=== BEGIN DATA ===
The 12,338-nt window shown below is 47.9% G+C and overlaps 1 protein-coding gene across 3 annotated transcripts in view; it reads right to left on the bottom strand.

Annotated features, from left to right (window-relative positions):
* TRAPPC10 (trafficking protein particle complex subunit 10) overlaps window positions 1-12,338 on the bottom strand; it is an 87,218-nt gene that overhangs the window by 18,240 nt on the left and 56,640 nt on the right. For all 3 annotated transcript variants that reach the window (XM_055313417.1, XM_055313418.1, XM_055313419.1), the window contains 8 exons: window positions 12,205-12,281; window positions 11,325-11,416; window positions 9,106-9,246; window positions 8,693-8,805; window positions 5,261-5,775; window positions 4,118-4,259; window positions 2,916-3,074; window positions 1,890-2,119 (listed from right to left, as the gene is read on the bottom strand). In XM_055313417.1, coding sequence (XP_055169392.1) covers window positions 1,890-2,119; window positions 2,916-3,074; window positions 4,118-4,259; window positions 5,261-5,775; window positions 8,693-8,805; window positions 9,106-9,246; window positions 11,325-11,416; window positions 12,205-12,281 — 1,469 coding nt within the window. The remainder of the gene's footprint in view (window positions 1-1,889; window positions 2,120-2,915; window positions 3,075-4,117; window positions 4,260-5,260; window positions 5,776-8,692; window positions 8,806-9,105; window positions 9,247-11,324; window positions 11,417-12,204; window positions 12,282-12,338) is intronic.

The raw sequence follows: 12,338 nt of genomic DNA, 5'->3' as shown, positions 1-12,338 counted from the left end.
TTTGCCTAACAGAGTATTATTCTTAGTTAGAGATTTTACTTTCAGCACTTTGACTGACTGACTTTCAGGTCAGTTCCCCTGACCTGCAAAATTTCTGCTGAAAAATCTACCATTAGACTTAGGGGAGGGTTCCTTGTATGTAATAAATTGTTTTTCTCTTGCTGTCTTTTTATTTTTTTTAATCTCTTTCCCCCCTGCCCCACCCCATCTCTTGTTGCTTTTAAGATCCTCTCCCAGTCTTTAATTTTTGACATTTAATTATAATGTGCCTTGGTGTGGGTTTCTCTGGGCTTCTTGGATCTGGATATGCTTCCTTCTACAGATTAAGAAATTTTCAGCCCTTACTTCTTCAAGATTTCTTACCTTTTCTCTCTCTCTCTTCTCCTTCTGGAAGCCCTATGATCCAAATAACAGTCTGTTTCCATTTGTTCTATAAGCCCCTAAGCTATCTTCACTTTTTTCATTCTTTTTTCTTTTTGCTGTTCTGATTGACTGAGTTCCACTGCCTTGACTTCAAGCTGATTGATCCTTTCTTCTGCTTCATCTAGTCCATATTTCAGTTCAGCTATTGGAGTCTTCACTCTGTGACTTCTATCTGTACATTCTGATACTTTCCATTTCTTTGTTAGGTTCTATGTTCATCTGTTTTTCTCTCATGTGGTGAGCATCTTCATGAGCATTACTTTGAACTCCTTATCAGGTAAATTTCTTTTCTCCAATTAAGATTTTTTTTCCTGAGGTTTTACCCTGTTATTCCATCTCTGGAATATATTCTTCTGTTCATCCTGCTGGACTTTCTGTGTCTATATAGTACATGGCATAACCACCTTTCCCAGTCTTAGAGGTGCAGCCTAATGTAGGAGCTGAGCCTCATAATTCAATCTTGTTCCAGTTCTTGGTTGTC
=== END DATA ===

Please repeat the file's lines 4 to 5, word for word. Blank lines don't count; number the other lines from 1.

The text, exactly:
The raw sequence follows: 12,338 nt of genomic DNA, 5'->3' as shown, positions 1-12,338 counted from the left end.
TTTGCCTAACAGAGTATTATTCTTAGTTAGAGATTTTACTTTCAGCACTTTGACTGACTGACTTTCAGGTCAGTTCCCCTGACCTGCAAAATTTCTGCTGAAAAATCTACCATTAGACTTAGGGGAGGGTTCCTTGTATGTAATAAATTGTTTTTCTCTTGCTGTCTTTTTATTTTTTTTAATCTCTTTCCCCCCTGCCCCACCCCATCTCTTGTTGCTTTTAAGATCCTCTCCCAGTCTTTAATTTTTGACATTTAATTATAATGTGCCTTGGTGTGGGTTTCTCTGGGCTTCTTGGATCTGGATATGCTTCCTTCTACAGATTAAGAAATTTTCAGCCCTTACTTCTTCAAGATTTCTTACCTTTTCTCTCTCTCTCTTCTCCTTCTGGAAGCCCTATGATCCAAATAACAGTCTGTTTCCATTTGTTCTATAAGCCCCTAAGCTATCTTCACTTTTTTCATTCTTTTTTCTTTTTGCTGTTCTGATTGACTGAGTTCCACTGCCTTGACTTCAAGCTGATTGATCCTTTCTTCTGCTTCATCTAGTCCATATTTCAGTTCAGCTATTGGAGTCTTCACTCTGTGACTTCTATCTGTACATTCTGATACTTTCCATTTCTTTGTTAGGTTCTATGTTCATCTGTTTTTCTCTCATGTGGTGAGCATCTTCATGAGCATTACTTTGAACTCCTTATCAGGTAAATTTCTTTTCTCCAATTAAGATTTTTTTTCCTGAGGTTTTACCCTGTTATTCCATCTCTGGAATATATTCTTCTGTTCATCCTGCTGGACTTTCTGTGTCTATATAGTACATGGCATAACCACCTTTCCCAGTCTTAGAGGTGCAGCCTAATGTAGGAGCTGAGCCTCATAATTCAATCTTGTTCCAGTTCTTGGTTGTC